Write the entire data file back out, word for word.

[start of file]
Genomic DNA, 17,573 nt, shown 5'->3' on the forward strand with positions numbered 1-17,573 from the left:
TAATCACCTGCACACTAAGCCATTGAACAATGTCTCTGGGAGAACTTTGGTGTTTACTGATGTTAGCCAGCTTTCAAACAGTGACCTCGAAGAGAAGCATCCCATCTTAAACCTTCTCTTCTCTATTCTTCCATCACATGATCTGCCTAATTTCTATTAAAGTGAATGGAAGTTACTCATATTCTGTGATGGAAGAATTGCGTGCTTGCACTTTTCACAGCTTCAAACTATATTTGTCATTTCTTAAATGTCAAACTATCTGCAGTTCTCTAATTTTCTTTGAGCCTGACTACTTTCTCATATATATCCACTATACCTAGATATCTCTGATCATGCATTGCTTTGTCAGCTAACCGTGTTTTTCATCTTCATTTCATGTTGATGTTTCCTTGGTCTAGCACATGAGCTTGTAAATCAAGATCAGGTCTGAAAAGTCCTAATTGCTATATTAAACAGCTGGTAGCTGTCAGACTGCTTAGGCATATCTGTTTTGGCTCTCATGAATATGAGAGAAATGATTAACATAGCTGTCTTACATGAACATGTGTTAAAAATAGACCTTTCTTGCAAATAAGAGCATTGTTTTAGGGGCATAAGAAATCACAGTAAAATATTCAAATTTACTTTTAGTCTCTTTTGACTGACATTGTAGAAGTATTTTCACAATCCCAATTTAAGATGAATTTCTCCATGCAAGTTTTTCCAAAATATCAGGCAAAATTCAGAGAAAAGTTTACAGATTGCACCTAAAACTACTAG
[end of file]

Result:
Genomic DNA, 17,573 nt, shown 5'->3' on the forward strand with positions numbered 1-17,573 from the left:
TAATCACCTGCACACTAAGCCATTGAACAATGTCTCTGGGAGAACTTTGGTGTTTACTGATGTTAGCCAGCTTTCAAACAGTGACCTCGAAGAGAAGCATCCCATCTTAAACCTTCTCTTCTCTATTCTTCCATCACATGATCTGCCTAATTTCTATTAAAGTGAATGGAAGTTACTCATATTCTGTGATGGAAGAATTGCGTGCTTGCACTTTTCACAGCTTCAAACTATATTTGTCATTTCTTAAATGTCAAACTATCTGCAGTTCTCTAATTTTCTTTGAGCCTGACTACTTTCTCATATATATCCACTATACCTAGATATCTCTGATCATGCATTGCTTTGTCAGCTAACCGTGTTTTTCATCTTCATTTCATGTTGATGTTTCCTTGGTCTAGCACATGAGCTTGTAAATCAAGATCAGGTCTGAAAAGTCCTAATTGCTATATTAAACAGCTGGTAGCTGTCAGACTGCTTAGGCATATCTGTTTTGGCTCTCATGAATATGAGAGAAATGATTAACATAGCTGTCTTACATGAACATGTGTTAAAAATAGACCTTTCTTGCAAATAAGAGCATTGTTTTAGGGGCATAAGAAATCACAGTAAAATATTCAAATTTACTTTTAGTCTCTTTTGACTGACATTGTAGAAGTATTTTCACAATCCCAATTTAAGATGAATTTCTCCATGCAAGTTTTTCCAAAATATCAGGCAAAATTCAGAGAAAAGTTTACAGATTGCACCTAAAACTACTAG